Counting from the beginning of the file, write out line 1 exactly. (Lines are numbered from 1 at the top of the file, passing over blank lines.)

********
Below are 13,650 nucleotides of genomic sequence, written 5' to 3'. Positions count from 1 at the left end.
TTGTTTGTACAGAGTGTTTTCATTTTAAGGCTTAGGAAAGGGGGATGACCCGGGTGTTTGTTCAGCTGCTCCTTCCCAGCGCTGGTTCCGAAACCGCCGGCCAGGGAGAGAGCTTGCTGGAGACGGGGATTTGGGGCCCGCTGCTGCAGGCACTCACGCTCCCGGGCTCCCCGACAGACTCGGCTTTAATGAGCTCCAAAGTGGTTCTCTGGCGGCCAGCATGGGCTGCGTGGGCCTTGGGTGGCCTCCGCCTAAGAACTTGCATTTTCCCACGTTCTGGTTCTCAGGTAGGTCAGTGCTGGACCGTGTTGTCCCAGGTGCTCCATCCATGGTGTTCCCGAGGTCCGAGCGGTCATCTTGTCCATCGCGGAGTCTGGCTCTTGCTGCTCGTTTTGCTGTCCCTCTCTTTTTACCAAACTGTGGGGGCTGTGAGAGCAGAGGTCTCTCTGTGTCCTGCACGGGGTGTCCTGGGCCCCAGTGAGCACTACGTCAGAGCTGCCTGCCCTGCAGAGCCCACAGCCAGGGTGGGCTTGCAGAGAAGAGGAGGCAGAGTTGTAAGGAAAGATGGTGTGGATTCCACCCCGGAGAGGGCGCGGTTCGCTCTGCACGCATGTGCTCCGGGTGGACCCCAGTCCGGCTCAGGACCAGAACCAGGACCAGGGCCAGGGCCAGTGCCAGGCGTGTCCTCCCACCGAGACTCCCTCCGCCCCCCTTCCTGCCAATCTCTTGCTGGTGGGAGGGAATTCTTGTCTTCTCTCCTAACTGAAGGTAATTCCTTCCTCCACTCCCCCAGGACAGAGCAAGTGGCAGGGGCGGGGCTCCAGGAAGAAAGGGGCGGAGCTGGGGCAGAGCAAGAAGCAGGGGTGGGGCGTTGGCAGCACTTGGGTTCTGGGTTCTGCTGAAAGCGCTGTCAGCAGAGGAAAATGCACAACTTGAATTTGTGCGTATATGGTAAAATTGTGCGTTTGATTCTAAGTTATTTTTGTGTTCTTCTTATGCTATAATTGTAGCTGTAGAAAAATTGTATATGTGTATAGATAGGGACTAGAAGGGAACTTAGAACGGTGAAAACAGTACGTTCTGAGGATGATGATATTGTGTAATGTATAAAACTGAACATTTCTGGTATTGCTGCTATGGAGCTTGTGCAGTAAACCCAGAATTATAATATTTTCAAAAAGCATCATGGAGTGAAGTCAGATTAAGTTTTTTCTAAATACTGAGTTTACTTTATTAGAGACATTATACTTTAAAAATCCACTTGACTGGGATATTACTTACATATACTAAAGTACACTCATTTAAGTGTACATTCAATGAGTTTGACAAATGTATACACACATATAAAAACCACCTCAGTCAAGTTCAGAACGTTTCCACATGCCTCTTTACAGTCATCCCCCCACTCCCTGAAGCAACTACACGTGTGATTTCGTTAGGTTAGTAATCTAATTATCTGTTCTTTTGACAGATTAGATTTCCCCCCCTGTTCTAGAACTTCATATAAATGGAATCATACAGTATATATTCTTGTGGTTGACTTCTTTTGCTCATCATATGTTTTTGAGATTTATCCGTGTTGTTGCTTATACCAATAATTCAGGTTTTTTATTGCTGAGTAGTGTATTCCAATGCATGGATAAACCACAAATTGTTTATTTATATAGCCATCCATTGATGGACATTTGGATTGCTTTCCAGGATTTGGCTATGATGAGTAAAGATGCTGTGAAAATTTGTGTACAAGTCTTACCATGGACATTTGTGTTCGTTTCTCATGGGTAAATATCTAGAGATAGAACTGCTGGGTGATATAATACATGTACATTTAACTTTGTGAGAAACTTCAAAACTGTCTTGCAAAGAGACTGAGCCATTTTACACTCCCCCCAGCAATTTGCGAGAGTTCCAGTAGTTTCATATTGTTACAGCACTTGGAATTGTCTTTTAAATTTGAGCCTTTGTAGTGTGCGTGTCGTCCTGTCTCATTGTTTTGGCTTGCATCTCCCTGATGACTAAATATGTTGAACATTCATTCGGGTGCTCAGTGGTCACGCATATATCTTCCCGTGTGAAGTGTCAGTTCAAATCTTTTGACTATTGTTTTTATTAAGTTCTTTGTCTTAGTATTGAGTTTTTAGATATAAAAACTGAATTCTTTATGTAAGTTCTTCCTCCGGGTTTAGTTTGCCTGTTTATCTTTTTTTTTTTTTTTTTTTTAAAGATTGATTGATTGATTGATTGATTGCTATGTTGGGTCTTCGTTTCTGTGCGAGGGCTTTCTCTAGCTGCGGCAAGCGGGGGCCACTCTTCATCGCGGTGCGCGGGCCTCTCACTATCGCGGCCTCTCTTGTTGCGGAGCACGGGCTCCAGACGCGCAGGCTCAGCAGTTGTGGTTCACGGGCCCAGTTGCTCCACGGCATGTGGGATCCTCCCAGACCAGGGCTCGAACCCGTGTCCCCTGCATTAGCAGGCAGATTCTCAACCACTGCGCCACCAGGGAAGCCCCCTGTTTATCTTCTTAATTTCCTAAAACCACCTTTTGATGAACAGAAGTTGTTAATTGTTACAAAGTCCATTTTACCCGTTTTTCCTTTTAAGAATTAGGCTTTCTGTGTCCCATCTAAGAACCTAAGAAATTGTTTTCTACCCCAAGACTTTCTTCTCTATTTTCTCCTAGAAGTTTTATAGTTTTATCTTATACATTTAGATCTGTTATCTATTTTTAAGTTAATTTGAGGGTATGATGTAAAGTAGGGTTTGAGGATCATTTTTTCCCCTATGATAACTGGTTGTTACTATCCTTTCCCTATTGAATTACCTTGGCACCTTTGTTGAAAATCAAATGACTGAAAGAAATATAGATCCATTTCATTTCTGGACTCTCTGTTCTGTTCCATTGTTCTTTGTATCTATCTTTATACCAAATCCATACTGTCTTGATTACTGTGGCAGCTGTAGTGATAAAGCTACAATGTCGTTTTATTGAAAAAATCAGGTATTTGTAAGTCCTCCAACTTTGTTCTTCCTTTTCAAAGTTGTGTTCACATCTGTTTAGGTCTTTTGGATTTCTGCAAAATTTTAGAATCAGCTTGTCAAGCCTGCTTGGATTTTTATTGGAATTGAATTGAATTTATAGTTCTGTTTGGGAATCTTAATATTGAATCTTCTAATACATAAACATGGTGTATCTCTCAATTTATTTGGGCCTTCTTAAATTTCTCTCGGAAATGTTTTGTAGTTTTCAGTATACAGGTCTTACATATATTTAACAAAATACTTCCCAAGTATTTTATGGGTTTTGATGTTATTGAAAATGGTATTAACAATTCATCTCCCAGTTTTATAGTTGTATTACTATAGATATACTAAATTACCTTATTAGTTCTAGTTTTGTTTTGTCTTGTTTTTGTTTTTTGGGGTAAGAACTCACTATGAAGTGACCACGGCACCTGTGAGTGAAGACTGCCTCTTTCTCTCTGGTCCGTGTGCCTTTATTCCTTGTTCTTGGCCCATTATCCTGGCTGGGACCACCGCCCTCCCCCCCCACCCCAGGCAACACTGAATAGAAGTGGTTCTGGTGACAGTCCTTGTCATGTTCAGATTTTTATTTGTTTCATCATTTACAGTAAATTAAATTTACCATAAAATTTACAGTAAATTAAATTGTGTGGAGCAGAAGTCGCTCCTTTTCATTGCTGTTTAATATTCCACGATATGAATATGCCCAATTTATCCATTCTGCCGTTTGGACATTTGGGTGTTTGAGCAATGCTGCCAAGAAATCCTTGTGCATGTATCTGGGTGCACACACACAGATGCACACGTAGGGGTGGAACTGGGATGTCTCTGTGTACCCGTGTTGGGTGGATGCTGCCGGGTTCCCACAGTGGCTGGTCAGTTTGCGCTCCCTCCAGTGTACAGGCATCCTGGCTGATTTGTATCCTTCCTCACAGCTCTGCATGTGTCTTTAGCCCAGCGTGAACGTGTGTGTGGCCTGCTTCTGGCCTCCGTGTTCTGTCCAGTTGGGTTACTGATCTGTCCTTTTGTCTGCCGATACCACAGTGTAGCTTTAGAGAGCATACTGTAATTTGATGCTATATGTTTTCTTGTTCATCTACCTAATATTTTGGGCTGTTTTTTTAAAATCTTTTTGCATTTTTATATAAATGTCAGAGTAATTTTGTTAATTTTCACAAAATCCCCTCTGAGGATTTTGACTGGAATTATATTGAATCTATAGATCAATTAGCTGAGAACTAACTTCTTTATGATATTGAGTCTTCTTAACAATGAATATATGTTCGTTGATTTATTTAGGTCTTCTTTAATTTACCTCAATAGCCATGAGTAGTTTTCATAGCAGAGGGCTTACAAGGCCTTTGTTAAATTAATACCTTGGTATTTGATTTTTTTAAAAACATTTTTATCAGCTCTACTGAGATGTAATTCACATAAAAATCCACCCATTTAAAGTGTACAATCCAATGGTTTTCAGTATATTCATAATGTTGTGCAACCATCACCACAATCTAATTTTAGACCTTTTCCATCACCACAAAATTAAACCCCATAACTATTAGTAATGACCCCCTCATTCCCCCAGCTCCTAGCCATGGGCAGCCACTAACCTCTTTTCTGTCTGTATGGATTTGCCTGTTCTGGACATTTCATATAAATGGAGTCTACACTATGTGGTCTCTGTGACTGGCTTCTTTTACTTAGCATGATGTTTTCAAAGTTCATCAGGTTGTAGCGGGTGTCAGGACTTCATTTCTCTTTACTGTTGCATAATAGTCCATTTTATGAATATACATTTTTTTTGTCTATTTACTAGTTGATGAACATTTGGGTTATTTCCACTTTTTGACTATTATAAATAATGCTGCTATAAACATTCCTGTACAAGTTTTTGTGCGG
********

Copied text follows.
Below are 13,650 nucleotides of genomic sequence, written 5' to 3'. Positions count from 1 at the left end.